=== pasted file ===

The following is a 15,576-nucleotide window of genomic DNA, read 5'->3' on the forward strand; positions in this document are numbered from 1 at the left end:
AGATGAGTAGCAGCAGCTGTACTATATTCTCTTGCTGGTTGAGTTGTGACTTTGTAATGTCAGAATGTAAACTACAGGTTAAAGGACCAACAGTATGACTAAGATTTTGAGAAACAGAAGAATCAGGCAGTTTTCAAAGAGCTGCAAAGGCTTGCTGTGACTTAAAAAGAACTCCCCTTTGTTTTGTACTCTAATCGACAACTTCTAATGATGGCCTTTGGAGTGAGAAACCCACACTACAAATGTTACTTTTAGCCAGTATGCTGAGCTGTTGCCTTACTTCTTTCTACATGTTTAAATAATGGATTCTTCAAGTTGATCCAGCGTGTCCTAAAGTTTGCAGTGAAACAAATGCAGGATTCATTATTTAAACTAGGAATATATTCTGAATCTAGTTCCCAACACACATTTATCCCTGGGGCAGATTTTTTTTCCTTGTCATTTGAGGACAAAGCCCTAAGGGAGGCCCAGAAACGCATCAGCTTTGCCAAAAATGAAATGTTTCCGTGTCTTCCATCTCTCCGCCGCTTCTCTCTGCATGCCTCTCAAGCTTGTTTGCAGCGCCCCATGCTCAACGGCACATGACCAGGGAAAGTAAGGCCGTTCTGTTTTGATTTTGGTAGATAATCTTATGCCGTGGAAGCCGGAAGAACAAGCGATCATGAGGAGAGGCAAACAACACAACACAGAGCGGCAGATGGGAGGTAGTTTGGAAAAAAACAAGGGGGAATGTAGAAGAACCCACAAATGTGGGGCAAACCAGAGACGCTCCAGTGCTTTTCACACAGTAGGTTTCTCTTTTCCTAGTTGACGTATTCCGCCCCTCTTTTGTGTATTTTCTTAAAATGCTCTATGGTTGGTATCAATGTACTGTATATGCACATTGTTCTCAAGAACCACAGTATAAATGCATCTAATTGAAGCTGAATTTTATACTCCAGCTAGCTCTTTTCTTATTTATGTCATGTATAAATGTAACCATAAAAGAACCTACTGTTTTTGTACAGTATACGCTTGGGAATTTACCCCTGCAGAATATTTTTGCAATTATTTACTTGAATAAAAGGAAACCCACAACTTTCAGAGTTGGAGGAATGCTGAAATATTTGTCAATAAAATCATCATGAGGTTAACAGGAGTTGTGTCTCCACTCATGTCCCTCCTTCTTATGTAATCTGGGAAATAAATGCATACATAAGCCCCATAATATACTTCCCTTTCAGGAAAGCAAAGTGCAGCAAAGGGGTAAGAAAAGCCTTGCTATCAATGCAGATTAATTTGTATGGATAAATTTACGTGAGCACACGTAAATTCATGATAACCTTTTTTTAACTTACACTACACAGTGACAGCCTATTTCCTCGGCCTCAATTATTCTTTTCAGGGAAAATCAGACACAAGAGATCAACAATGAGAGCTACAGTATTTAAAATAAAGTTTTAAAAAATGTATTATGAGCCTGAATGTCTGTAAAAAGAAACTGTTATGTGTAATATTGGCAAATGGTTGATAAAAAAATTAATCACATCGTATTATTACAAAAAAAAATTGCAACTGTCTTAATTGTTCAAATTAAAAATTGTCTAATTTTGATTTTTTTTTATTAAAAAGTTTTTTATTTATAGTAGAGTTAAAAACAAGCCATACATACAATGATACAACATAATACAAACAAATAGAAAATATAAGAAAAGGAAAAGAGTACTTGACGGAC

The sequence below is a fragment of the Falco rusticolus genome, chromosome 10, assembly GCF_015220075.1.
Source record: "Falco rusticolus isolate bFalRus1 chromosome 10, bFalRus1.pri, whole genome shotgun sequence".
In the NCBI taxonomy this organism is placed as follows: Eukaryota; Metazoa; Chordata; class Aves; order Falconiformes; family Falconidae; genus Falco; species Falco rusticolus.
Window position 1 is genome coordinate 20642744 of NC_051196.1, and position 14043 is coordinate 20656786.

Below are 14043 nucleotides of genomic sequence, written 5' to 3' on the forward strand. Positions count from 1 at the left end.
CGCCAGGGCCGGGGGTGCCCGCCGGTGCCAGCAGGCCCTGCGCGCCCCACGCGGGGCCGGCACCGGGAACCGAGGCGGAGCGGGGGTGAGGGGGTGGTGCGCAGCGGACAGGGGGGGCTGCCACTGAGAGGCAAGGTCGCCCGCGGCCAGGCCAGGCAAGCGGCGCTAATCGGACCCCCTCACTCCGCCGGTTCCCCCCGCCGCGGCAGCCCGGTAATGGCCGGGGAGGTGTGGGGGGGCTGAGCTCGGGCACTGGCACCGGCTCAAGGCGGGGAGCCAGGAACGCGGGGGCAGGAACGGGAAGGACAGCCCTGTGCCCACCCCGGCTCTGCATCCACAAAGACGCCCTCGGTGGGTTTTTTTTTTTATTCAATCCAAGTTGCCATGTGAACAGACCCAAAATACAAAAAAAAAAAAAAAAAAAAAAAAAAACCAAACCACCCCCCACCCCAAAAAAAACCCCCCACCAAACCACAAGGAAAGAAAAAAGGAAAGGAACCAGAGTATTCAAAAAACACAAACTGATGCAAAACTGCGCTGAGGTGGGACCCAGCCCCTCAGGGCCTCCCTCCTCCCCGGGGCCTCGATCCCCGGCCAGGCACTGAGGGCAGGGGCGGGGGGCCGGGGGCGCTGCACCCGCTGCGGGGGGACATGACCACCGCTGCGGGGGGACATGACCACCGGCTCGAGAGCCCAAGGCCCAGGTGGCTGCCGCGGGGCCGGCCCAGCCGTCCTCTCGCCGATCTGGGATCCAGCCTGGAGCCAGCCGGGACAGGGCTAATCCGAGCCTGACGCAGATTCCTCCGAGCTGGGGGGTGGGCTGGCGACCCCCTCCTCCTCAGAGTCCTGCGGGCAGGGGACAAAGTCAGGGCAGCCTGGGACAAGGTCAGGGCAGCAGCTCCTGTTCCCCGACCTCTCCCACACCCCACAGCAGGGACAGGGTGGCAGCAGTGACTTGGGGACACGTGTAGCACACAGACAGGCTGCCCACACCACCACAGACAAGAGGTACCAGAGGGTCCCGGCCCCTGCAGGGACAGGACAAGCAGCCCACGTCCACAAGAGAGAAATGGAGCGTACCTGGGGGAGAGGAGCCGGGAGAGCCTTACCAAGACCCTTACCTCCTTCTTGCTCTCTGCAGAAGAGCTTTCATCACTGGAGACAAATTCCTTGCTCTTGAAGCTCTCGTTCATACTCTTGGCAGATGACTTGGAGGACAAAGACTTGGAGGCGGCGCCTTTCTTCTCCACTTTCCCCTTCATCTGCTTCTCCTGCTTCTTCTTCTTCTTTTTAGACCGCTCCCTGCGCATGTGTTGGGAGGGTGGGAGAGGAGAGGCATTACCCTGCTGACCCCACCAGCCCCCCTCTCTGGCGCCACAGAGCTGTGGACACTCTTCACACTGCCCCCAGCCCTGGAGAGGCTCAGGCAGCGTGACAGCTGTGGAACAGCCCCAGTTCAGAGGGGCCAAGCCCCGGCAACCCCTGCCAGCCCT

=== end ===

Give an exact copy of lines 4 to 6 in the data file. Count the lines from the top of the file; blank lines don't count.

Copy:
Source record: "Falco rusticolus isolate bFalRus1 chromosome 10, bFalRus1.pri, whole genome shotgun sequence".
In the NCBI taxonomy this organism is placed as follows: Eukaryota; Metazoa; Chordata; class Aves; order Falconiformes; family Falconidae; genus Falco; species Falco rusticolus.
Window position 1 is genome coordinate 20642744 of NC_051196.1, and position 14043 is coordinate 20656786.